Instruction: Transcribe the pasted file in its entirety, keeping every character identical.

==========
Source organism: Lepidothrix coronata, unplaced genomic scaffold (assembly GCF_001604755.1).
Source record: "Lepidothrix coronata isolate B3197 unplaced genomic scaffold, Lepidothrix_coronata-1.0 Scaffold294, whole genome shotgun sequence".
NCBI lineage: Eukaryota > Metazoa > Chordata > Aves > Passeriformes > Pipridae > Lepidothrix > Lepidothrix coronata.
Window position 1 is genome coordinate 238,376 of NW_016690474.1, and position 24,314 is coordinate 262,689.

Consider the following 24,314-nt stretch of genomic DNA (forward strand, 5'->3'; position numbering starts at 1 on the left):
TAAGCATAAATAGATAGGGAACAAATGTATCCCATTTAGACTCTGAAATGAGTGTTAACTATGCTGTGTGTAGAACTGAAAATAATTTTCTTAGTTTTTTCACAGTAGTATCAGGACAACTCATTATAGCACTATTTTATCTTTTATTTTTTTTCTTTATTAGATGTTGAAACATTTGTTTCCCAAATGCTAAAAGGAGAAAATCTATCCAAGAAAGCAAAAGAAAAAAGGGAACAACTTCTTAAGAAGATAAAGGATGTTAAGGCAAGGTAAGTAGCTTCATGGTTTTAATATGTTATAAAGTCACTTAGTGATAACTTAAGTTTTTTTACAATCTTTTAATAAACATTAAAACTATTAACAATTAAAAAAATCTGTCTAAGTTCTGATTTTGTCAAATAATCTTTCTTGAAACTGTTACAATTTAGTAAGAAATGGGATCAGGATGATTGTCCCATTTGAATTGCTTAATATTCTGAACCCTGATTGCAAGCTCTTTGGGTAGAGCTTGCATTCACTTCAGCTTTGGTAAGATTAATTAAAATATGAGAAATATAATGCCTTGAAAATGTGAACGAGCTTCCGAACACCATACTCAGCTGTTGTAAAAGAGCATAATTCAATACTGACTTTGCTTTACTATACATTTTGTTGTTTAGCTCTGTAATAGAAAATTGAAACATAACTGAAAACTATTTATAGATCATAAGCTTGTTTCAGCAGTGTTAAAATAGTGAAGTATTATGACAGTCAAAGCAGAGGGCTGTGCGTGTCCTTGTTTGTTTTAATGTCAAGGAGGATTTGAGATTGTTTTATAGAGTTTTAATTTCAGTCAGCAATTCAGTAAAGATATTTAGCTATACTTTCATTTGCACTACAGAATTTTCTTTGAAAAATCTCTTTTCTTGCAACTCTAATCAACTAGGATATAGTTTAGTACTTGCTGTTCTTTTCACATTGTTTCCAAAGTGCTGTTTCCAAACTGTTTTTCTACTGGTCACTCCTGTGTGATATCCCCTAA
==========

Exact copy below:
Source organism: Lepidothrix coronata, unplaced genomic scaffold (assembly GCF_001604755.1).
Source record: "Lepidothrix coronata isolate B3197 unplaced genomic scaffold, Lepidothrix_coronata-1.0 Scaffold294, whole genome shotgun sequence".
NCBI lineage: Eukaryota > Metazoa > Chordata > Aves > Passeriformes > Pipridae > Lepidothrix > Lepidothrix coronata.
Window position 1 is genome coordinate 238,376 of NW_016690474.1, and position 24,314 is coordinate 262,689.

Consider the following 24,314-nt stretch of genomic DNA (forward strand, 5'->3'; position numbering starts at 1 on the left):
TAAGCATAAATAGATAGGGAACAAATGTATCCCATTTAGACTCTGAAATGAGTGTTAACTATGCTGTGTGTAGAACTGAAAATAATTTTCTTAGTTTTTTCACAGTAGTATCAGGACAACTCATTATAGCACTATTTTATCTTTTATTTTTTTTCTTTATTAGATGTTGAAACATTTGTTTCCCAAATGCTAAAAGGAGAAAATCTATCCAAGAAAGCAAAAGAAAAAAGGGAACAACTTCTTAAGAAGATAAAGGATGTTAAGGCAAGGTAAGTAGCTTCATGGTTTTAATATGTTATAAAGTCACTTAGTGATAACTTAAGTTTTTTTACAATCTTTTAATAAACATTAAAACTATTAACAATTAAAAAAATCTGTCTAAGTTCTGATTTTGTCAAATAATCTTTCTTGAAACTGTTACAATTTAGTAAGAAATGGGATCAGGATGATTGTCCCATTTGAATTGCTTAATATTCTGAACCCTGATTGCAAGCTCTTTGGGTAGAGCTTGCATTCACTTCAGCTTTGGTAAGATTAATTAAAATATGAGAAATATAATGCCTTGAAAATGTGAACGAGCTTCCGAACACCATACTCAGCTGTTGTAAAAGAGCATAATTCAATACTGACTTTGCTTTACTATACATTTTGTTGTTTAGCTCTGTAATAGAAAATTGAAACATAACTGAAAACTATTTATAGATCATAAGCTTGTTTCAGCAGTGTTAAAATAGTGAAGTATTATGACAGTCAAAGCAGAGGGCTGTGCGTGTCCTTGTTTGTTTTAATGTCAAGGAGGATTTGAGATTGTTTTATAGAGTTTTAATTTCAGTCAGCAATTCAGTAAAGATATTTAGCTATACTTTCATTTGCACTACAGAATTTTCTTTGAAAAATCTCTTTTCTTGCAACTCTAATCAACTAGGATATAGTTTAGTACTTGCTGTTCTTTTCACATTGTTTCCAAAGTGCTGTTTCCAAACTGTTTTTCTACTGGTCACTCCTGTGTGATATCCCCTAA